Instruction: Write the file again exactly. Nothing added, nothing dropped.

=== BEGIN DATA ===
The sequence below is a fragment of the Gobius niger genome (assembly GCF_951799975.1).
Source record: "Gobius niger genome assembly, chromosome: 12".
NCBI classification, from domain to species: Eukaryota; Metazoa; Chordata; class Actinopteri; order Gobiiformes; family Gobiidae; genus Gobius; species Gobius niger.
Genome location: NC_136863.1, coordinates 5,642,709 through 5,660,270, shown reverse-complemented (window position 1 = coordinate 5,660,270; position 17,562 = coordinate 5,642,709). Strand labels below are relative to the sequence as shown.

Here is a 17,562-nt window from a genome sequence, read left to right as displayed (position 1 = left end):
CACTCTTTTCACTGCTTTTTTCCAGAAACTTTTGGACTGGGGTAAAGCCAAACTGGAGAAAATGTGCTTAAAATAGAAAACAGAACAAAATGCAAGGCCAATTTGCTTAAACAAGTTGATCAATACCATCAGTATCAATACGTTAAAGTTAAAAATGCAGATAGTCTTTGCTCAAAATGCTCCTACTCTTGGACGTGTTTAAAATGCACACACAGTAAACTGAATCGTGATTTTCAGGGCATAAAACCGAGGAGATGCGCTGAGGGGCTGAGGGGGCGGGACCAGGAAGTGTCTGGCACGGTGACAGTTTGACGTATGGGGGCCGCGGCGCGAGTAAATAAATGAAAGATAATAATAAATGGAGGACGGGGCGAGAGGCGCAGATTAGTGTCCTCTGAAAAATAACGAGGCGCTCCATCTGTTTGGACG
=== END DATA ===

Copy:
The sequence below is a fragment of the Gobius niger genome (assembly GCF_951799975.1).
Source record: "Gobius niger genome assembly, chromosome: 12".
NCBI classification, from domain to species: Eukaryota; Metazoa; Chordata; class Actinopteri; order Gobiiformes; family Gobiidae; genus Gobius; species Gobius niger.
Genome location: NC_136863.1, coordinates 5,642,709 through 5,660,270, shown reverse-complemented (window position 1 = coordinate 5,660,270; position 17,562 = coordinate 5,642,709). Strand labels below are relative to the sequence as shown.

Here is a 17,562-nt window from a genome sequence, read left to right as displayed (position 1 = left end):
CACTCTTTTCACTGCTTTTTTCCAGAAACTTTTGGACTGGGGTAAAGCCAAACTGGAGAAAATGTGCTTAAAATAGAAAACAGAACAAAATGCAAGGCCAATTTGCTTAAACAAGTTGATCAATACCATCAGTATCAATACGTTAAAGTTAAAAATGCAGATAGTCTTTGCTCAAAATGCTCCTACTCTTGGACGTGTTTAAAATGCACACACAGTAAACTGAATCGTGATTTTCAGGGCATAAAACCGAGGAGATGCGCTGAGGGGCTGAGGGGGCGGGACCAGGAAGTGTCTGGCACGGTGACAGTTTGACGTATGGGGGCCGCGGCGCGAGTAAATAAATGAAAGATAATAATAAATGGAGGACGGGGCGAGAGGCGCAGATTAGTGTCCTCTGAAAAATAACGAGGCGCTCCATCTGTTTGGACG